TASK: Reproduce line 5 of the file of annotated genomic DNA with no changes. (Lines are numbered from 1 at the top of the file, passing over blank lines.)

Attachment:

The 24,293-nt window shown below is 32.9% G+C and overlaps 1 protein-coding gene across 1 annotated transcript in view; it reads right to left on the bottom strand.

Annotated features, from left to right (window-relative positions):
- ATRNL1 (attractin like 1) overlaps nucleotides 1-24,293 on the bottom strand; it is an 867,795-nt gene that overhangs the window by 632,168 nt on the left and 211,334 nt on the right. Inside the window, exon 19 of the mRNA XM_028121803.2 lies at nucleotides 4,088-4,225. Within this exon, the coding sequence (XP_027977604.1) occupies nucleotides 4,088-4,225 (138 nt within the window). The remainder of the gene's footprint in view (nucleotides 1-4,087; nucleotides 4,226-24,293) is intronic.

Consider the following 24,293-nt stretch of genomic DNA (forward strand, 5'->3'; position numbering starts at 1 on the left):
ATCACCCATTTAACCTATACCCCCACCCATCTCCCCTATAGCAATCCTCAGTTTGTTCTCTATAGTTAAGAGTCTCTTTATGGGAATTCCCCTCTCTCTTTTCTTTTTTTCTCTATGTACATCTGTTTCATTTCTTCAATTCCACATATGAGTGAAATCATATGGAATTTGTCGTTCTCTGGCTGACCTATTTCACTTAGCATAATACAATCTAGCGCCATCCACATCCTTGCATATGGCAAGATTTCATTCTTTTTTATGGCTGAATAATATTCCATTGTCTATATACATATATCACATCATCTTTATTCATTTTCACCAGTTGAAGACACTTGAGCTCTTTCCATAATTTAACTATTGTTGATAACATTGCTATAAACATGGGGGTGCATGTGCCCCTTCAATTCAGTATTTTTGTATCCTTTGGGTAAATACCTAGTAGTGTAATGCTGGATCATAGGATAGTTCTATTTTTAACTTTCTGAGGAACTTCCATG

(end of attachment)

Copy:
ATCACCCATTTAACCTATACCCCCACCCATCTCCCCTATAGCAATCCTCAGTTTGTTCTCTATAGTTAAGAGTCTCTTTATGGGAATTCCCCTCTCTCTTTTCTTTTTTTCTCTATGTACATCTGTTTCATTTCTTCAATTCCACATATGAGTGAAATCATATGGAATTTGTCGTTCTCTGGCTGACCTATTTCACTTAGCATAATACAATCTAGCGCCATCCACATCCTTGCATATGGCAAGATTTCATTCTTTTTTATGGCTGAATAATATTCCATTGTCTATATACATATATCACATCATCTTTATTCATTTTCACCAGTTGAAGACACTTGAGCTCTTTCCATAATTTAACTATTGTTGATAACATTGCTATAAACATGGGGGTGCATGTGCCCCTTCAATTCAGTATTTTTGTATCCTTTGGGTAAATACCTAGTAGTGTAATGCTGGATCATAGGATAGTTCTATTTTTAACTTTCTGAGGAACTTCCATG